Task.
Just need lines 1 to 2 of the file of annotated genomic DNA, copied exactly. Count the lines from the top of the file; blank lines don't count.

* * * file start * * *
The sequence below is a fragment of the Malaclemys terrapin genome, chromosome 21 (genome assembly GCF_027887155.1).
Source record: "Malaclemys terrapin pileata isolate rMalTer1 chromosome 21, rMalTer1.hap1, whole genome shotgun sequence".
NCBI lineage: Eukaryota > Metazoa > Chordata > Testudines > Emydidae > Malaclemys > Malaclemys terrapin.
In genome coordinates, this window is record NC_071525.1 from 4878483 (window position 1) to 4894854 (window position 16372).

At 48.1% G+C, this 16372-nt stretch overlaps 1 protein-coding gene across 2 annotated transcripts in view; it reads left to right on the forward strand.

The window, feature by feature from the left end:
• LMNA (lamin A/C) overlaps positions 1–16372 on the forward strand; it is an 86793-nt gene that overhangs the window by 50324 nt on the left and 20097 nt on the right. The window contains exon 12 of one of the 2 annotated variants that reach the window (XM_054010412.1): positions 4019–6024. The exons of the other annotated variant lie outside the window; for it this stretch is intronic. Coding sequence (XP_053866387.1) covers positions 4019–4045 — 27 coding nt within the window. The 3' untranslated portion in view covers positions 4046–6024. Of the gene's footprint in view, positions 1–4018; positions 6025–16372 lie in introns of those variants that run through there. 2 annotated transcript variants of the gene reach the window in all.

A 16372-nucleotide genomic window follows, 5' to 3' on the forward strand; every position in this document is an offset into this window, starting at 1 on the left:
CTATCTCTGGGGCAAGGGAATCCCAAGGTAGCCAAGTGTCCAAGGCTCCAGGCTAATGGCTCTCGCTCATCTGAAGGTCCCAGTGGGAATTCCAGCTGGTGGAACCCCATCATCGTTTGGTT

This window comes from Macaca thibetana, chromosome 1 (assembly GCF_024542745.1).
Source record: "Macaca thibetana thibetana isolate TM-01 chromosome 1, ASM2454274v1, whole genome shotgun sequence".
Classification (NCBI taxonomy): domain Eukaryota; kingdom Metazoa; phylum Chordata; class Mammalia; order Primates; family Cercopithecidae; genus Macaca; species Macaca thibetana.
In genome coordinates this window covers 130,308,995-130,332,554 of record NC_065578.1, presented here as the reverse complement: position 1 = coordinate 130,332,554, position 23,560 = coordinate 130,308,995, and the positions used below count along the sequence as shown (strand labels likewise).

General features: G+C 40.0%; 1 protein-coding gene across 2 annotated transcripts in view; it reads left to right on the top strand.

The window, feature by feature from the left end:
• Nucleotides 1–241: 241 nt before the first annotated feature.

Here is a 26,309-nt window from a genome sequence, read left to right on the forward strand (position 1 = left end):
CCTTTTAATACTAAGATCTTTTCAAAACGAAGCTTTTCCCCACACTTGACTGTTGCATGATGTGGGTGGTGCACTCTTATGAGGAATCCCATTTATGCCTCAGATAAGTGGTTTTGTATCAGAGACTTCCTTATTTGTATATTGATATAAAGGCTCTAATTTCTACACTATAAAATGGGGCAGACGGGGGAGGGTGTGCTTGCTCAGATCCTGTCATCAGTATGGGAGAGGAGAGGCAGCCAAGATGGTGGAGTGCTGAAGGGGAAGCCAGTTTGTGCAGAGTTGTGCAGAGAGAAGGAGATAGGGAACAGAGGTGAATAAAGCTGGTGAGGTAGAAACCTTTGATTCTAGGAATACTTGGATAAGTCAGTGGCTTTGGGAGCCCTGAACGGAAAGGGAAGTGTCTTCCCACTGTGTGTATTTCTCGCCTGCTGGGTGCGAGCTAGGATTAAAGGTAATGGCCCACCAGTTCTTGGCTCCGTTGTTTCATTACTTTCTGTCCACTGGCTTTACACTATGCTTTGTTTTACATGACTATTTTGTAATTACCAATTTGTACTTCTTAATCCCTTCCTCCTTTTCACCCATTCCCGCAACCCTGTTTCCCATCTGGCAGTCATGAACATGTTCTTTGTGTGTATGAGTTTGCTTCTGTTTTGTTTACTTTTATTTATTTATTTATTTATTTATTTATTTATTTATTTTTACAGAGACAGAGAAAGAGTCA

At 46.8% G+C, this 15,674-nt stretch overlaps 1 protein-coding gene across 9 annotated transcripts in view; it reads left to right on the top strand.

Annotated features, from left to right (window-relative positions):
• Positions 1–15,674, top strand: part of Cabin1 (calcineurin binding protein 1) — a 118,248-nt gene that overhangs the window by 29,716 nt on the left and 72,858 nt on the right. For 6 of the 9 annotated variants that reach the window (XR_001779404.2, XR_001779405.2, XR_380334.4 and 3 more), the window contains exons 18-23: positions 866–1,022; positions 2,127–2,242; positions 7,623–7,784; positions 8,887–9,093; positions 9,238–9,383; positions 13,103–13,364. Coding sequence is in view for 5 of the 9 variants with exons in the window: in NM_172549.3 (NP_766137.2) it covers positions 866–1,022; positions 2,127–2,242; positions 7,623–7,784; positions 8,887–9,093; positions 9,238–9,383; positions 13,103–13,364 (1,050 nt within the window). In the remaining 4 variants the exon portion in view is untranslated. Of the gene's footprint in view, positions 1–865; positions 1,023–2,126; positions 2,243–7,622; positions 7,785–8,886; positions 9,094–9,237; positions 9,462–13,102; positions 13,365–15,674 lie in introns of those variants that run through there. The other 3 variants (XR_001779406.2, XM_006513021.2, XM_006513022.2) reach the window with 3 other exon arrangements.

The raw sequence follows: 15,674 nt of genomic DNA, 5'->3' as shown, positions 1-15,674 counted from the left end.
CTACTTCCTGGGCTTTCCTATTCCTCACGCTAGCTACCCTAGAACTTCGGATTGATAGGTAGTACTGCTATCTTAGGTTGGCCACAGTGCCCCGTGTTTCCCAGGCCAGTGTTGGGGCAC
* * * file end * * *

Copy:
The sequence below is a fragment of the Malaclemys terrapin genome, chromosome 21 (genome assembly GCF_027887155.1).
Source record: "Malaclemys terrapin pileata isolate rMalTer1 chromosome 21, rMalTer1.hap1, whole genome shotgun sequence".